A question that I hear around the dog park from time to time is the ‘should I let my dog sleep in bed with me?’ one. This is an odd question to me. My pups sleep in my bed every single night. In fact, I would most likely be offended if they chose to sleep anywhere else. This made me wonder what other people think about letting their pups sleep in bed with them. Figuring this was just the norm has made me wonder what a special breed being a dog mom is. I am finding out if having the dog mom role has created differences between others’ reality and my normal dog mom reality. I set out to find what nuggets I could find about what other pup parents think.
My dogs will always have their own beds, even if they don’t sleep in them
Phys.org conducted a study to see what type of information they could find with dog mom and dog dads letting their furbabies sleep in bed with them. First off, it says to maybe forget buying a dog bed. This is given the increasing number of pup parents letting their pups sleep in the bed with them. No way, Jose! My pups are currently saving their bones for bunk beds that they will not sleep in at night. But where else will they have more room for activities?! Additionally, they prefer to lounge around during the day in areas that are not the bed. I probably have around 6-7 dog beds for them and this does not mean it’s where I expect them to sleep.
They need special dog beds for outside, lounging (yes, my dog has a chaise bed), the ‘under the desk when mom is working’ bed, the ‘playing with their toys bed’, etc. And what if they are going on a camping trip?! Or doggy daycare? To this, I say there are never enough dog beds. And a future post I will elaborate my sentiment on this dog mom lifestyle choice.
Amount of dogs who sleep in their human’s bed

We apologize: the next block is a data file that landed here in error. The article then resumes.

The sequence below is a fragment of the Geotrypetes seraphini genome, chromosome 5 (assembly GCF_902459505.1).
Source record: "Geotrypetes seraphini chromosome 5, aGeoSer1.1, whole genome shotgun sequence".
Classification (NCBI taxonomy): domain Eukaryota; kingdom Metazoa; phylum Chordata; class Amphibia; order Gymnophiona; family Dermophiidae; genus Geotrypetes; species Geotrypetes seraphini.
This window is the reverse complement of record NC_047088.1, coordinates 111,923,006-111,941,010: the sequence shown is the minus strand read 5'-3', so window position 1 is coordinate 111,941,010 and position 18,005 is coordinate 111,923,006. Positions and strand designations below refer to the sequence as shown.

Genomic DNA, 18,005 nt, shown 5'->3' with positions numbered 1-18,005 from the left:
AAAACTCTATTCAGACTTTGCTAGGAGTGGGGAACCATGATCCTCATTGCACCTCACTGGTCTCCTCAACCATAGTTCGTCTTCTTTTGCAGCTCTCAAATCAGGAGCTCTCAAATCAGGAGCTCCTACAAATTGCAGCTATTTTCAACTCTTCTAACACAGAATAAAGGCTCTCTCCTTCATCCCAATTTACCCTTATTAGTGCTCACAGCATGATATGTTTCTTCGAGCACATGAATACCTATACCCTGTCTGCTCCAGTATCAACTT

Moving on, this particular study had more than 1000 Australian dog owners participate. I have an Australian Cattle Dog/ Blue Heeler mix, so this was the perfect selection for this study in my own dog mom eyes. They measured about 49% of these pet parents let their dog sleep in the bed with them. So this means about 490 of the dogs regularly sleep in bed with their owners. I don’t have previous statistics handy, but I bet this is a number that has been increasing year after year and isn’t slowing down anytime soon.
And then 20% of respondents (so about 200 dogs) to this study note that their pup sleep in the bedroom, just not necessarily the bed. To me, this is saying 20% of dogs are getting closer in the human-bed game and to just give it time. The remaining 31% of dogs sleep in areas outside the bedroom. This study supports numerous dog mom claims and studies that dog owners commonly choose to sleep with their dogs in the bed or bedroom.
A few interesting factors on what increases the likelihood of dogs sleeping with their owners via heat maps
- When two people were in a double queen or king-size bed the dog typically slept at their feet or in the middle of the bed.
- They noted that for individuals that had a single bed the dogs most often slept on the floor beside the bed even though some slept on the bed and human chest level.
- The older participants or dog parents were more likely to cohabitate with their dogs.
- Singles and people Who had small dogs rather than larger ones were more apt to sleep in the bed with their human parent.
- The bed size also impacts the likelihood of bed-sharing.
Why I let my dog’s sleep in the bed with me
I can definitely attest to dog sleeping in the middle of the bed and my Chiweenie who is 18 pounds can take over the entire bed by just plopping in the middle of it. The study found that nearly 1/3 of the dogs slept under the covers. I have covered dogs burrowing tendencies prior in this post ‘Why Does My Dog Burrow?’. Nearly 2/3 of the study participants said their dogs rarely disturbed their own personal sleep.
I think this statistic is amusing because I know I disrupt my dog’s sleep more than they disrupt mine. I like waking them up sometimes in the middle of the night when I am unable to sleep. My dogs use Fitbark to monitor their sleeping habits and their sleep scores are always high (in the 90 percentiles) so I know they are snoozing away at night. Despite any disturbances, canine bed partners could also be fulfilling a psychological need for feeling safe and secure while they snooze.
Are my dreams affected by my dogs sleeping in the bed?
Pups are so close to us that it makes sense their presence affects our dreams. I also found a study that shows the differences in dream patterns based on the experience the human has had with dogs. Dog parents do dream about their pups more often and have positive dreams. The findings showed on average people dream about dogs in their life around 5% of the time – however, if they are a pup parent, this percentage significantly increases. Additionally, the more active time spent with the pup and the closer the proximity in sleep caused even higher percentages.
So basically, the closer the dog is to us, the more likely we are to dream about them? Um, count me in!